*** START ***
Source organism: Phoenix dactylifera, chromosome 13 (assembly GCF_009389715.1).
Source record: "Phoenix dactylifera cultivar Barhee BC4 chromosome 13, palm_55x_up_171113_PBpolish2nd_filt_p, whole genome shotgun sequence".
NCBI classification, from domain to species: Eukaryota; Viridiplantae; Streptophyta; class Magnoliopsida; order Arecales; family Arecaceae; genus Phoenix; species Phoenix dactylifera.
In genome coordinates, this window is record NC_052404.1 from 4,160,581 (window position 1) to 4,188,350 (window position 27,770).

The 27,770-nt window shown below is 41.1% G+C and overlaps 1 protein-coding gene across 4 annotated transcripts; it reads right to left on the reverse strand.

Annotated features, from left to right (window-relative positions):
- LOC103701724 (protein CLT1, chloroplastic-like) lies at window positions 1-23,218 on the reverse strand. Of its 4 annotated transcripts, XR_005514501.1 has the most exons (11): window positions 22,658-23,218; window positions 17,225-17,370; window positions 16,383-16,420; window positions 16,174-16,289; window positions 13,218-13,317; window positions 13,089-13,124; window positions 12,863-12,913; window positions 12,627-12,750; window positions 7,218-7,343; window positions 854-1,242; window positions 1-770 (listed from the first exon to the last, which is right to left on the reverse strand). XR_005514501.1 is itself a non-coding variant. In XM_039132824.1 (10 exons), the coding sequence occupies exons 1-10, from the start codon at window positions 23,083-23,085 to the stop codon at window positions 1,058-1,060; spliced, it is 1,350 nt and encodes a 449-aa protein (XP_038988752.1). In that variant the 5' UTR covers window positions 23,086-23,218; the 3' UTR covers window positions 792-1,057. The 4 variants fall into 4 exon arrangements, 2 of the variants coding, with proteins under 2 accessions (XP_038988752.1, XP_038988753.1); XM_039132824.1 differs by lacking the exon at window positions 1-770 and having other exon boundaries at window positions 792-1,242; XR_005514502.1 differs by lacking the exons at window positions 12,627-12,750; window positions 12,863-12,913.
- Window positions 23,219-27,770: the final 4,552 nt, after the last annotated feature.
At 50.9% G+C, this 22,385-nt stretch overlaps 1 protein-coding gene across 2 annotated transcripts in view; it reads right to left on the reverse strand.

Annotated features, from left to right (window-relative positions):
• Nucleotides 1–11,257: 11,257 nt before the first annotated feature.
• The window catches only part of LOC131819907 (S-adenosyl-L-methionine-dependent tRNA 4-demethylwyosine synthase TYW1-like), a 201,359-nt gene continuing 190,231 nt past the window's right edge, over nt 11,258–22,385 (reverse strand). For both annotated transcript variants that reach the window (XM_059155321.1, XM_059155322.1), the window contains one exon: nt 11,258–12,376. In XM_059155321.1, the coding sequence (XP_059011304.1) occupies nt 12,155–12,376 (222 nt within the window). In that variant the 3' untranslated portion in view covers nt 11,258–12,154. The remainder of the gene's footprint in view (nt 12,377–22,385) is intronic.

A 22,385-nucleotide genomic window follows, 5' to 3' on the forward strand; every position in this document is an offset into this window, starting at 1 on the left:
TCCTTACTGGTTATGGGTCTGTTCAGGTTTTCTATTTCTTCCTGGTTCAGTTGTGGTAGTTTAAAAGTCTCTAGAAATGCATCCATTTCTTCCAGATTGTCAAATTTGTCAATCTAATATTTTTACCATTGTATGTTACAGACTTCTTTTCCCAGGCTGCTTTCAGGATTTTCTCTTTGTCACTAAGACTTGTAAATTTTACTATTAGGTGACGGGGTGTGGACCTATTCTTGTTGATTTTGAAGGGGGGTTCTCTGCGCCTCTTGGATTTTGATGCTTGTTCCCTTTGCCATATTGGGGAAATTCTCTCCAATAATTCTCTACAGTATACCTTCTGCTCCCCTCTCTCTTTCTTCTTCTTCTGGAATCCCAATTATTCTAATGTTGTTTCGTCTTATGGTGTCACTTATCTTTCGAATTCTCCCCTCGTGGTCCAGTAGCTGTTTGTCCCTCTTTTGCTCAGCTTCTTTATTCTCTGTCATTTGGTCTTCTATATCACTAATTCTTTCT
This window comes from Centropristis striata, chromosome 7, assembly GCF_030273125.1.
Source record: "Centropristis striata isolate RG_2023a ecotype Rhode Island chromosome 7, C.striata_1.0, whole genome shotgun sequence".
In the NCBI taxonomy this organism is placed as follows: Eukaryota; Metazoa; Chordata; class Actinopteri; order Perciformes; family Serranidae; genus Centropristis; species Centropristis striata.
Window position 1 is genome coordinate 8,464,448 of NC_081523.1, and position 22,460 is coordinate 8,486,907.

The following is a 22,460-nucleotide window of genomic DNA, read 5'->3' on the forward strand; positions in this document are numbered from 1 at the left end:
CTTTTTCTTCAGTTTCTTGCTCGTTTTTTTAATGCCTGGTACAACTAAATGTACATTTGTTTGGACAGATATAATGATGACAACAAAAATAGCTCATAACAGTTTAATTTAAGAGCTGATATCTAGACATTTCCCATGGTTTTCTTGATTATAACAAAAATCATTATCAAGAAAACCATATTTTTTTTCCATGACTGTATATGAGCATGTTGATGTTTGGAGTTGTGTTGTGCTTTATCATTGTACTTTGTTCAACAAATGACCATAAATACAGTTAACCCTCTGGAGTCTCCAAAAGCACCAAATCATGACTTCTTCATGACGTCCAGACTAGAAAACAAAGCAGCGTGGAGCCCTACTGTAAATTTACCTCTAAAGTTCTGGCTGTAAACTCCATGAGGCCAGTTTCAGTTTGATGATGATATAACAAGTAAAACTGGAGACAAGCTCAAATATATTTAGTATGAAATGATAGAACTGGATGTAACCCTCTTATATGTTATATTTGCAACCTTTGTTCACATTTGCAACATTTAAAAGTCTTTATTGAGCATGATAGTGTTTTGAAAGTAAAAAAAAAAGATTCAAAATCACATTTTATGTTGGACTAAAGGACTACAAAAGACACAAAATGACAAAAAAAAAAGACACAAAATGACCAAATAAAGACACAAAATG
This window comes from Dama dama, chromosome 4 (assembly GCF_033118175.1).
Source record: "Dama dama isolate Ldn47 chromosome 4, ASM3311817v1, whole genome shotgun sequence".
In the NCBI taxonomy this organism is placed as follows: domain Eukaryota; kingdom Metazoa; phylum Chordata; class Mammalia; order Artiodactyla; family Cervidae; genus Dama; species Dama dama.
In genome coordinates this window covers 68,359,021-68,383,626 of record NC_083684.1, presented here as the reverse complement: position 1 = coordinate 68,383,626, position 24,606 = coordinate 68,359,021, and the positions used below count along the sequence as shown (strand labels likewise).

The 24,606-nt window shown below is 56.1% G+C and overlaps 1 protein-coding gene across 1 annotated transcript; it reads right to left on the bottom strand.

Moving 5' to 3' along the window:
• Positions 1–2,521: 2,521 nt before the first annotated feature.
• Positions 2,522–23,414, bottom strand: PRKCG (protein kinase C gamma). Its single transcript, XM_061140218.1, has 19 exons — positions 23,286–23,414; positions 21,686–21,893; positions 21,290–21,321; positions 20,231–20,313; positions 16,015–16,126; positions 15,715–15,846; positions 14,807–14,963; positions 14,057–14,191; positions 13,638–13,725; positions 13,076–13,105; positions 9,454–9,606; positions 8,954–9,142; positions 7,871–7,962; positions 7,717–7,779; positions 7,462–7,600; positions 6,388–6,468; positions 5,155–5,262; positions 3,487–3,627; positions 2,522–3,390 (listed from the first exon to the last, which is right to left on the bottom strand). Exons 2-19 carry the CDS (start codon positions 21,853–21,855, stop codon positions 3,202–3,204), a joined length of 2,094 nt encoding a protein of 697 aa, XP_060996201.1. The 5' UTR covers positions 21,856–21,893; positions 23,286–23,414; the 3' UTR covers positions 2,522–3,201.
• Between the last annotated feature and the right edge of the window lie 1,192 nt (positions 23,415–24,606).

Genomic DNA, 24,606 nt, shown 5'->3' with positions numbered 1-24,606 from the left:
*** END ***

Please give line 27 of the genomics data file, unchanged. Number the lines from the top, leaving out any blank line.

• Positions 1–2,521: 2,521 nt before the first annotated feature.